I don't really know much about the breeder as my partner arranged everything, it was meant to be a surprise, but he finally couldn't keep the secret any longer and told me last weekend!
Details I do have about the breeder (just googled their email address) is a website, I'm sure my partner knows more though:
Hopefully the parents of your puppy were DNA tested for Fanconi. It is a serious condition. You can read about it at www.basenji.org or www.basenjihealth.org along with other basenji health concerns and the important of health testing and having those health tests for public viewing (as seen on www.offa.org)
If this puppy's sire and dam were not tested, I would highly suggest that you do the DNA test on this boy. It is a cheek swab test that you order the kit yourself and well worth the cost of 65.00 for peace of mind.
Glad to hear that… Also, I am assuming that he is being shipped (flying)? If so, please note that since he will be in the belly of the plane, many times a puppy will become traumatized, so it might be really difficult with crate training. Remember that he is only 8wks, which many breeders think is too young for a Basenji puppy to leave its Mom and Littermates, put in a crate and loaded on a plane.... it can be pretty scary...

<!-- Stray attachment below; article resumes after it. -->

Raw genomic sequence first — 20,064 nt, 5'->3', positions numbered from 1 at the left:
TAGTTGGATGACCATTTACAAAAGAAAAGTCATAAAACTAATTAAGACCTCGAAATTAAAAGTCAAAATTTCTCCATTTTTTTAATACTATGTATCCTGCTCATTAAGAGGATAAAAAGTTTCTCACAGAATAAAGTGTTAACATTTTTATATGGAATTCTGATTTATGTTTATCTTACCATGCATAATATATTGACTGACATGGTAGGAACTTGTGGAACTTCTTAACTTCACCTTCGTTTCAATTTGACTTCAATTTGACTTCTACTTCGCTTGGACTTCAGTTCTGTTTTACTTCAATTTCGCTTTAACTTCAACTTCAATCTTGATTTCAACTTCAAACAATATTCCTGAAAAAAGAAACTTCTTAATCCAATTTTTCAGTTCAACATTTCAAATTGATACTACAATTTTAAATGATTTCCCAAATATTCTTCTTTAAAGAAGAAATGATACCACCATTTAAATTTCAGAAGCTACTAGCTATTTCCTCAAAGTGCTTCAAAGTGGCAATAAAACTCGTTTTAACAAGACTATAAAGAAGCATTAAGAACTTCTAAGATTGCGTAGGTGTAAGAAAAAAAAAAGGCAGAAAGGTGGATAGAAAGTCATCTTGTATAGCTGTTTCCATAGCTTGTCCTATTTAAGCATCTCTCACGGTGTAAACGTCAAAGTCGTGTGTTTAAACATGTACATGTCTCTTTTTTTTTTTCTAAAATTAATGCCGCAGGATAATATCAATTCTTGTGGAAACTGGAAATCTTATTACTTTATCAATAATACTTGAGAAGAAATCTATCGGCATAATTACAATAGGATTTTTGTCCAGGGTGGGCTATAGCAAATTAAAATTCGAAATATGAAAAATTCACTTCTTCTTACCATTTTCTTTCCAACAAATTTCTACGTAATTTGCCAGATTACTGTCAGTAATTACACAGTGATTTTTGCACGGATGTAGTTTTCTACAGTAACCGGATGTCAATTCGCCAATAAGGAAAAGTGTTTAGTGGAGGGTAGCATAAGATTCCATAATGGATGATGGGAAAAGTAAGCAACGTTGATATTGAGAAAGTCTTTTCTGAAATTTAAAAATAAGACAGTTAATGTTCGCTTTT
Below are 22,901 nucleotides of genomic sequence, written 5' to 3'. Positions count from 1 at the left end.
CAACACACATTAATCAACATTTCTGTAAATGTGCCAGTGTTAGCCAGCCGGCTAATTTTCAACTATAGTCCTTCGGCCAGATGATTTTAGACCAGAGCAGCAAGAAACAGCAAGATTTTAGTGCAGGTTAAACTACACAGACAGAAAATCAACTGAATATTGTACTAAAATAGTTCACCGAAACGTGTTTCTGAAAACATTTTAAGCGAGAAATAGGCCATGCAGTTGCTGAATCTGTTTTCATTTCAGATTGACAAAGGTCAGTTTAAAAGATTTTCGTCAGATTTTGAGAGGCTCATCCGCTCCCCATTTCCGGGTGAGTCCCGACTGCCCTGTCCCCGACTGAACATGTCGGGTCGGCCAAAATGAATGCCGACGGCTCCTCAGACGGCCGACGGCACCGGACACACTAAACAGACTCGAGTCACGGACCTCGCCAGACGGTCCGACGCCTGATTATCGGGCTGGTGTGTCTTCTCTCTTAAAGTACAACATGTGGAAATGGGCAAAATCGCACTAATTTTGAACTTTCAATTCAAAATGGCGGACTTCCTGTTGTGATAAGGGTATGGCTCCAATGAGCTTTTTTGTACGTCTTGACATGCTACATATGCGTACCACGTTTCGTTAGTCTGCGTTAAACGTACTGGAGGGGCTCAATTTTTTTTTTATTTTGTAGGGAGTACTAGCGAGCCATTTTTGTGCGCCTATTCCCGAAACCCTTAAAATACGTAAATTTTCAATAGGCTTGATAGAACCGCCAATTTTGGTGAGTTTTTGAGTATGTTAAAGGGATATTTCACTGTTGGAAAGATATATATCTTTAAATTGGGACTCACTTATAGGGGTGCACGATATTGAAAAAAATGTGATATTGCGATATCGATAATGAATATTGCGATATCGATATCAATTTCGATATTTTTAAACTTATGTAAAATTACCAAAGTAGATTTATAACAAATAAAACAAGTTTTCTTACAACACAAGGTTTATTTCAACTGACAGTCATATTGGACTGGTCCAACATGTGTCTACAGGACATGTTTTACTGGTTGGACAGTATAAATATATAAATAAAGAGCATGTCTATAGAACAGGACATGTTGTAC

I think, and I could be wrong here but the breeder came recommended to him, as a friend of ours also has a Basenji and I'm pretty sure their B also came from Oklahoma.
We are taking him to the vets anyways to have him checked out, better to be safe than sorry after all.
Most vets are not aware of the DNA test for Fanconi. It must be ordered from OFA, https://secure.offa.org/cart.html. Responsible breeders test prior to breeding so they do not produce Affected puppies.
Here are some articles about living Fanconi Affected dogs written by another forum member.
We are all so passionate about this issue because this disease is so heartbreaking and so preventable as long as the breeder is willing to pay $65 per dog before breeding to know their dog's status.
Congrats on your new addition. I hope you two/three have many, many years of happiness.
As far as crate training, you may want to consider training him to a different type of crate than the one he was transported in. For example, if he's shipped in a plastic crate, you may have an eaisier time training him to a wire crate. Just in case he has a bad association with the plastic one. Stay away from soft/cloth crates. They have short lives with young basenjis.